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29 April 2010 Edition

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Canvassing both sides now

AS I STOOD beneath a UVF flag on the edge of an estate chock full of frothing loyalists, looking at the head of the local UVF as he decided whether he was going to kill me, I have to admit it did cross my mind that you didn’t get these problems in Cork. Oh sure, sometimes you’d get a bit of abuse on the doorstep but you’re not likely to be beaten to death with an iron bar of the sort the man with the Rangers top had waved at me five minutes ago.
I lit another cigarette and passed one to my companion, the local Sinn Féin councillor. It was his fault we were here. In a town that was 95% nationalist, he’d had the bright idea to do a leaflet drop in the sole loyalist estate.
His argument was that even though it was so hardline it made the Shankill look like Lourdes, some of the people who lived there had come to his clinic. There were no unionist councillors in the town and the local SDLP chap was functionally illiterate so, once or twice, women (always women) had nervously crept into his office and asked for help with the council.
He figured if we did a leaflet drop we might pull out a dozen votes out of the 200 that was in it and in a race this close it might make the difference. And so we slipped in, middle of the afternoon, quick leaflet drop and we’re out again.
But both our drivers were convinced their councillor and the “wee girleen from Cork” were in the other lad’s car. It took them 20 minutes to get back to the election office and realise their mistake. During that time the candidate and I had become aware that youth unemployment was a really big problem in working-class loyalist estates, judging by the number of young men in their early 20s who had come out to watch us.
They didn’t wave.
After a few minutes, they made calls on their mobiles. Shortly afterwards, a car pulled up with three men in it and one of them got out. Our Harp-drinking friends helpfully pointed us out and he stared at us.
I didn’t feel like waving.

THE candidate sucked in his breath. “I know that lad,” he said quietly. “He’s one of your constituency cases is he?” I asked, with more than a trace of sarcasm to cover my growing nervousness. “Come to give us a lift home?” The candidate shook his head. “He’s a UVF boy. He’s a bad bollocks.”
I looked back over. You don’t see many UVF men growing up in a tiny village in Cork. They tend to holiday in Tipperary. Nenagh and places like that.
I was so caught up with staring at him in horrified fascination that I jumped when the councillor put his hand on my shoulder. “Julia, I need you to listen to me now,” he said slowly, looking directly at me. “If that car comes up here and they get out, I want you to run. Don’t look back, just run like hell and I’ll try and slow them down.”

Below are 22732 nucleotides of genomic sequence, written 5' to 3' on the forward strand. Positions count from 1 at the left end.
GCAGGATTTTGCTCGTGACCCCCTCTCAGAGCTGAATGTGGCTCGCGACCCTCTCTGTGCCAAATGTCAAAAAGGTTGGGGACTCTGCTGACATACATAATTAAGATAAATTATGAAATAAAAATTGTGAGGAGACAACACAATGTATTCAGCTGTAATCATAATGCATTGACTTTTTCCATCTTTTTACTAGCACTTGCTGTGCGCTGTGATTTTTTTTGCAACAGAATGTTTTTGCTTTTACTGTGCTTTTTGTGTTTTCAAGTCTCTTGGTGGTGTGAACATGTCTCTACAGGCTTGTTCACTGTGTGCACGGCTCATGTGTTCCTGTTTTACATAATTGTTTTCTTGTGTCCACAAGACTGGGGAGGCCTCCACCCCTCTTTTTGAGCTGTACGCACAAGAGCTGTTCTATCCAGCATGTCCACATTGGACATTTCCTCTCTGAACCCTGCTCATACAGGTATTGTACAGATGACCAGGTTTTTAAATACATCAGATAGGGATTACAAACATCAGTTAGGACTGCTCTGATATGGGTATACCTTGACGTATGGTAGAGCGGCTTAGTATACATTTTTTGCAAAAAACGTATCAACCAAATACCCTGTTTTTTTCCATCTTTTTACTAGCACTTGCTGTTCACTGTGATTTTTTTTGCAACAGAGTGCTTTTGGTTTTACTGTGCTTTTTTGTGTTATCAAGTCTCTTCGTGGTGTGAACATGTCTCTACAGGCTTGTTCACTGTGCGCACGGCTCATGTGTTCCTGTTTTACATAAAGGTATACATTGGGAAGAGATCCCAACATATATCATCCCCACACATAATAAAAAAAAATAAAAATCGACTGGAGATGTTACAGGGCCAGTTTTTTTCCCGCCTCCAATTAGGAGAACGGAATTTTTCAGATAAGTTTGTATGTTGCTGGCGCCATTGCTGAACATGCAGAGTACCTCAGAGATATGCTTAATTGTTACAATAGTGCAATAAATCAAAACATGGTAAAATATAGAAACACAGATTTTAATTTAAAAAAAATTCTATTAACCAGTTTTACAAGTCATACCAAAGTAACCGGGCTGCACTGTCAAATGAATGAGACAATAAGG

In fairness to him, it was a pretty noble gesture. I remember being a little teary-eyed when I looked right back at him and said, “No way – I’m going to stick with you.” He gave a sad but proud, kind of smile and nodded. “Fair enough, lass.”
I drew deeply on my cigarette. No way was I running – I was out of shape and wearing heels. I wouldn’t get a hundred yards. If that car pulled up I’d have one chance and one chance only: I was going to push our candidate to the ground and put the boot in. With luck, the loyalists would think I was some sort of UVF Mata Hari. I practised saying the words ‘Die, you Fenian Taig’ in my head. Wait a minute. Is it ‘Taig Fenian’? Curse my ignorance of Ulster Scots.
Be assured, by the way, I was thinking only of the party. This was a really, really tight race. If our candidate died at the hands of a loyalist mob it might be enough to push us over the quota and, frankly, a lot of us thought his wife would have made a better candidate anyway, as well as helped our gender profile.
“Here they come!” the councillor shouted. I reacted immediately, grabbing his arm and bracing myself to swing him to the ground. “It’s our lads,” he added jubilantly.
I looked up. The loyalists were still calmly watching us and two car-loads of Shinners had just pulled in. I let go of his arm and cleared my throat, putting on my best innocent look.
Two shakes later we were in the back of one of the cars and away home. Behind us, the loyalists watched us go with utter indifference. I settled back into the car seat, listening as the councillor told the others how I’d been so relieved to see them I’d nearly knocked him to the ground with the hug I gave him.
Yes... hug. In fairness, though, it would have been tough to explain to the Comhairle Ceantair.

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